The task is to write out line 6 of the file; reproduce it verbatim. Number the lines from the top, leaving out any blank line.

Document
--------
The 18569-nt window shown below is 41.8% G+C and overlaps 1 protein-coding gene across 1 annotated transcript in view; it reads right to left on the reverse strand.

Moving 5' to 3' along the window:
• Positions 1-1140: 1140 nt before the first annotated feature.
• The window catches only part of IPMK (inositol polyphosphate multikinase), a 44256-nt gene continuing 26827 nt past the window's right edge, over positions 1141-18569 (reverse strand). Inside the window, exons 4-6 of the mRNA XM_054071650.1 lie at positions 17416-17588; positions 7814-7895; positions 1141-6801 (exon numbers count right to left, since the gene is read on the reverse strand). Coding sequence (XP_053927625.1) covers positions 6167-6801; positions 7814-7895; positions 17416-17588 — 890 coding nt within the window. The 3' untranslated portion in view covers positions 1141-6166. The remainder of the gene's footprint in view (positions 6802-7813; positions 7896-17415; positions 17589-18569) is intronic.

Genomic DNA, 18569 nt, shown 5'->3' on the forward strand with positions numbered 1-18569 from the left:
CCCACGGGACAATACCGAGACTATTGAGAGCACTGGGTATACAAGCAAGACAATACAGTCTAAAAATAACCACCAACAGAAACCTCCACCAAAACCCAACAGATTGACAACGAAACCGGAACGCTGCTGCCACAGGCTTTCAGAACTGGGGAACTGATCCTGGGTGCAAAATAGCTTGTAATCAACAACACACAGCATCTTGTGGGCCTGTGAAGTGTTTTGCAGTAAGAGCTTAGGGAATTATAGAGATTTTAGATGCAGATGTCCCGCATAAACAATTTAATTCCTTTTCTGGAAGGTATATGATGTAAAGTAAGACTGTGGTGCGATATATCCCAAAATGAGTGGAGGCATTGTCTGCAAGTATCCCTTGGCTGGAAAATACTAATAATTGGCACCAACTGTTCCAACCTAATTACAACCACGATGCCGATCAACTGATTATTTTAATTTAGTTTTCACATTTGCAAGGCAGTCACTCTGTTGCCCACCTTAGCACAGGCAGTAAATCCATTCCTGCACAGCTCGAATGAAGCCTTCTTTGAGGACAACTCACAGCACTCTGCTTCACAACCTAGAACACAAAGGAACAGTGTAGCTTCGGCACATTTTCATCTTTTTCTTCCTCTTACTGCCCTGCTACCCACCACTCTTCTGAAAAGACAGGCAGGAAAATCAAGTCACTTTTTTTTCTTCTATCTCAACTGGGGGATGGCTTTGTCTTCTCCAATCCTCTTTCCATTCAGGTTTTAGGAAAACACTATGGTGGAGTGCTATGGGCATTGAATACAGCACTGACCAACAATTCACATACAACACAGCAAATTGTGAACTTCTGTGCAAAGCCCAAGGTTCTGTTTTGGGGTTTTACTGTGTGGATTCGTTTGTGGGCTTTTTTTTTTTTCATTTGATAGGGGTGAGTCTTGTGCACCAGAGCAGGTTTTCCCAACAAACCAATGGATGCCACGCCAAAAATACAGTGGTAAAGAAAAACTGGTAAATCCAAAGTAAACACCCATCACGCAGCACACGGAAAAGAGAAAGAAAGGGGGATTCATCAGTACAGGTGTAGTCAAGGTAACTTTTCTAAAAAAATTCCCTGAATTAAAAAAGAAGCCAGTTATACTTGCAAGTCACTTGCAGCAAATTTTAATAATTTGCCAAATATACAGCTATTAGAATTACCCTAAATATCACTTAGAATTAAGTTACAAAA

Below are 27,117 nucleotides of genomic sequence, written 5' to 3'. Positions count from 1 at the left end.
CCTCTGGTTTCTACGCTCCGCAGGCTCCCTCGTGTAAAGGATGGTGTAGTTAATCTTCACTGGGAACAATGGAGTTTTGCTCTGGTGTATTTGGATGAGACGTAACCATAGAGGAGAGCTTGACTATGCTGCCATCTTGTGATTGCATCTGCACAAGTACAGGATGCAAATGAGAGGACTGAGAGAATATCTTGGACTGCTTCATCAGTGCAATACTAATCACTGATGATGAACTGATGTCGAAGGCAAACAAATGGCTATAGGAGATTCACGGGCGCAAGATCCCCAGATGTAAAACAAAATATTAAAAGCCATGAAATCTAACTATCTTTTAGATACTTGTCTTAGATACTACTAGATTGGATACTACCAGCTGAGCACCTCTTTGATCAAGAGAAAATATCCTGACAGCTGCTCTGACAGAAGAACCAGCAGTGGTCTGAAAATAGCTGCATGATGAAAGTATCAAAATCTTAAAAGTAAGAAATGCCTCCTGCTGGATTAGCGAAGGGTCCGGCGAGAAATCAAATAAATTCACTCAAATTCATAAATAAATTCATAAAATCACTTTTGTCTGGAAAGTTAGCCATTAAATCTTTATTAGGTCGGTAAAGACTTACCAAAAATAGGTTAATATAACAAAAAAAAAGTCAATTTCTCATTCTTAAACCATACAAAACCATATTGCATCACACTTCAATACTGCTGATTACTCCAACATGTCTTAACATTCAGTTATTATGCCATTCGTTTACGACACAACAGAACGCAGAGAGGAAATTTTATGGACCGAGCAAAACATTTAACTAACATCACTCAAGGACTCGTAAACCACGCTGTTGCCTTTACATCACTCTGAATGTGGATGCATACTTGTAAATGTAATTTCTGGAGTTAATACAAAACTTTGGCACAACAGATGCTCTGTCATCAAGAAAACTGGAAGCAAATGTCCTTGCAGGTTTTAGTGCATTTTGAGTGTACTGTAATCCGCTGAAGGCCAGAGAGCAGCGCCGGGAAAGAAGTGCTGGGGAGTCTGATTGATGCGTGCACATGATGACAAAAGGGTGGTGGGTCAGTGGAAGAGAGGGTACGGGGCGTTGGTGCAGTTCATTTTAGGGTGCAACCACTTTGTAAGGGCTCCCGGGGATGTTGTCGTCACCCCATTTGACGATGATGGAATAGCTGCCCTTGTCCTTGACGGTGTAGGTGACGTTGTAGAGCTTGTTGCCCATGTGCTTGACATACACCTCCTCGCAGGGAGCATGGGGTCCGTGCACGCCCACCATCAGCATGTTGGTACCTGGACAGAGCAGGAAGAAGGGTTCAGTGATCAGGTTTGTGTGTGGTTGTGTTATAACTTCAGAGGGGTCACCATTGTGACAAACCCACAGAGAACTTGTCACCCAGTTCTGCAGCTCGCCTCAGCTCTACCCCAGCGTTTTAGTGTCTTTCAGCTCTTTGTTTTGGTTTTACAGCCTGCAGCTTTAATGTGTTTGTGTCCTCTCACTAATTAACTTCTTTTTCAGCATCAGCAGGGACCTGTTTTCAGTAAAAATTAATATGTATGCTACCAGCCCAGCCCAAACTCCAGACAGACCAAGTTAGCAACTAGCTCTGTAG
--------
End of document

CCCACGGGACAATACCGAGACTATTGAGAGCACTGGGTATACAAGCAAGACAATACAGTCTAAAAATAACCACCAACAGAAACCTCCACCAAAACCCAACAGATTGACAACGAAACCGGAACGCTGCTGCCACAGGCTTTCAGAACTGGGGAACTGATCCTGGGTGCAAAATAGCTTGTAATCAACAACACACAGCATCTTGTGGGCCTGTGAAGTGTTTTGCAGTAAGAGCTTAGGGAATTATAGAGATTTTAGATGCAGATGTCCCGCATAAACAATTTAATTCCTTTTCTGGAAGGTATATGATGTAAAGTAAGACTGTGGTGCGATATATCCCAAAATGAGTGGAGGCATTGTCTGCAAGTATCCCTTGGCTGGAAAATACTAATAATTGGCACCAACTGTTCCAACCTAATTACAACCACGATGCCGATCAACTGATTATTTTAATTTAGTTTTCACATTTGCAAGGCAGTCACTCTGTTGCCCACCTTAGCACAGGCAGTAAATCCATTCCTGCACAGCTCGAATGAAGCCTTCTTTGAGGACAACTCACAGCACTCTGCTTCACAACCTAGAACACAAAGGAACAGTGTAGCTTCGGCACATTTTCATCTTTTTCTTCCTCTTACTGCCCTGCTACCCACCACTCTTCTGAAAAGACAGGCAGGAAAATCAAGTCACTTTTTTTTCTTCTATCTCAACTGGGGGATGGCTTTGTCTTCTCCAATCCTCTTTCCATTCAGGTTTTAGGAAAACACTATGGTGGAGTGCTATGGGCATTGAATACAGCACTGACCAACAATTCACATACAACACAGCAAATTGTGAACTTCTGTGCAAAGCCCAAGGTTCTGTTTTGGGGTTTTACTGTGTGGATTCGTTTGTGGGCTTTTTTTTTTTTCATTTGATAGGGGTGAGTCTTGTGCACCAGAGCAGGTTTTCCCAACAAACCAATGGATGCCACGCCAAAAATACAGTGGTAAAGAAAAACTGGTAAATCCAAAGTAAACACCCATCACGCAGCACACGGAAAAGAGAAAGAAAGGGGGATTCATCAGTACAGGTGTAGTCAAGGTAACTTTTCTAAAAAAATTCCCTGAATTAAAAAAGAAGCCAGTTATACTTGCAAGTCACTTGCAGCAAATTTTAATAATTTGCCAAATATACAGCTATTAGAATTACCCTAAATATCACTTAGAATTAAGTTACAAAA